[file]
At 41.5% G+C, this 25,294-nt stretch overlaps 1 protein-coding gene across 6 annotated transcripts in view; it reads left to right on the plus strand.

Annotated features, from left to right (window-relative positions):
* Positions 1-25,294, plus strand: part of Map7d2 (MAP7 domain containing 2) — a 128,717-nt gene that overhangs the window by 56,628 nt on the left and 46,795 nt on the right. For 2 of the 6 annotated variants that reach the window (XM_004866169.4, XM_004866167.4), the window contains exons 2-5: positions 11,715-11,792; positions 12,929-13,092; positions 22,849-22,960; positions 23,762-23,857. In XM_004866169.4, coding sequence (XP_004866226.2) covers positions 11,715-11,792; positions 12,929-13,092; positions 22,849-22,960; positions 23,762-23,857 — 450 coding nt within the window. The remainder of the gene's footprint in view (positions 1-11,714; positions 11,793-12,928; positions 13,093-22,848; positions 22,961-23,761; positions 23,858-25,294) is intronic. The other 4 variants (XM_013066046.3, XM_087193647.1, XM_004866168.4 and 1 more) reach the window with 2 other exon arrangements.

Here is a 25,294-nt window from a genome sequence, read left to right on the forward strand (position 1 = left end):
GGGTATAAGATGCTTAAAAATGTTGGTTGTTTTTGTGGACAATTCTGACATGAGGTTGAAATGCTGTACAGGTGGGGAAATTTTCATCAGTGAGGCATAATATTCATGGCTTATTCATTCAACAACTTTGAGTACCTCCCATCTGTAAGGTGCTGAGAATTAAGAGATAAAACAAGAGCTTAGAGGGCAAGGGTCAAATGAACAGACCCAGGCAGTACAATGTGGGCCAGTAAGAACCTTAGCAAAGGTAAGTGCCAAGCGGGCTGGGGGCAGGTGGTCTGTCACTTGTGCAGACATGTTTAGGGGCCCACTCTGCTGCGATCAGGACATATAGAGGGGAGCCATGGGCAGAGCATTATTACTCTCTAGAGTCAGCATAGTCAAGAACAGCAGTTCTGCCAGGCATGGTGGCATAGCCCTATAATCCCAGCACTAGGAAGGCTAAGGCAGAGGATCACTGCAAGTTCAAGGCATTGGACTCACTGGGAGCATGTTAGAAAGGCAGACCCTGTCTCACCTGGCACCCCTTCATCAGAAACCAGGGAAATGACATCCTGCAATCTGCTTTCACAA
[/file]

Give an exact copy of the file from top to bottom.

At 41.5% G+C, this 25,294-nt stretch overlaps 1 protein-coding gene across 6 annotated transcripts in view; it reads left to right on the plus strand.

Annotated features, from left to right (window-relative positions):
* Positions 1-25,294, plus strand: part of Map7d2 (MAP7 domain containing 2) — a 128,717-nt gene that overhangs the window by 56,628 nt on the left and 46,795 nt on the right. For 2 of the 6 annotated variants that reach the window (XM_004866169.4, XM_004866167.4), the window contains exons 2-5: positions 11,715-11,792; positions 12,929-13,092; positions 22,849-22,960; positions 23,762-23,857. In XM_004866169.4, coding sequence (XP_004866226.2) covers positions 11,715-11,792; positions 12,929-13,092; positions 22,849-22,960; positions 23,762-23,857 — 450 coding nt within the window. The remainder of the gene's footprint in view (positions 1-11,714; positions 11,793-12,928; positions 13,093-22,848; positions 22,961-23,761; positions 23,858-25,294) is intronic. The other 4 variants (XM_013066046.3, XM_087193647.1, XM_004866168.4 and 1 more) reach the window with 2 other exon arrangements.

Here is a 25,294-nt window from a genome sequence, read left to right on the forward strand (position 1 = left end):
GGGTATAAGATGCTTAAAAATGTTGGTTGTTTTTGTGGACAATTCTGACATGAGGTTGAAATGCTGTACAGGTGGGGAAATTTTCATCAGTGAGGCATAATATTCATGGCTTATTCATTCAACAACTTTGAGTACCTCCCATCTGTAAGGTGCTGAGAATTAAGAGATAAAACAAGAGCTTAGAGGGCAAGGGTCAAATGAACAGACCCAGGCAGTACAATGTGGGCCAGTAAGAACCTTAGCAAAGGTAAGTGCCAAGCGGGCTGGGGGCAGGTGGTCTGTCACTTGTGCAGACATGTTTAGGGGCCCACTCTGCTGCGATCAGGACATATAGAGGGGAGCCATGGGCAGAGCATTATTACTCTCTAGAGTCAGCATAGTCAAGAACAGCAGTTCTGCCAGGCATGGTGGCATAGCCCTATAATCCCAGCACTAGGAAGGCTAAGGCAGAGGATCACTGCAAGTTCAAGGCATTGGACTCACTGGGAGCATGTTAGAAAGGCAGACCCTGTCTCACCTGGCACCCCTTCATCAGAAACCAGGGAAATGACATCCTGCAATCTGCTTTCACAA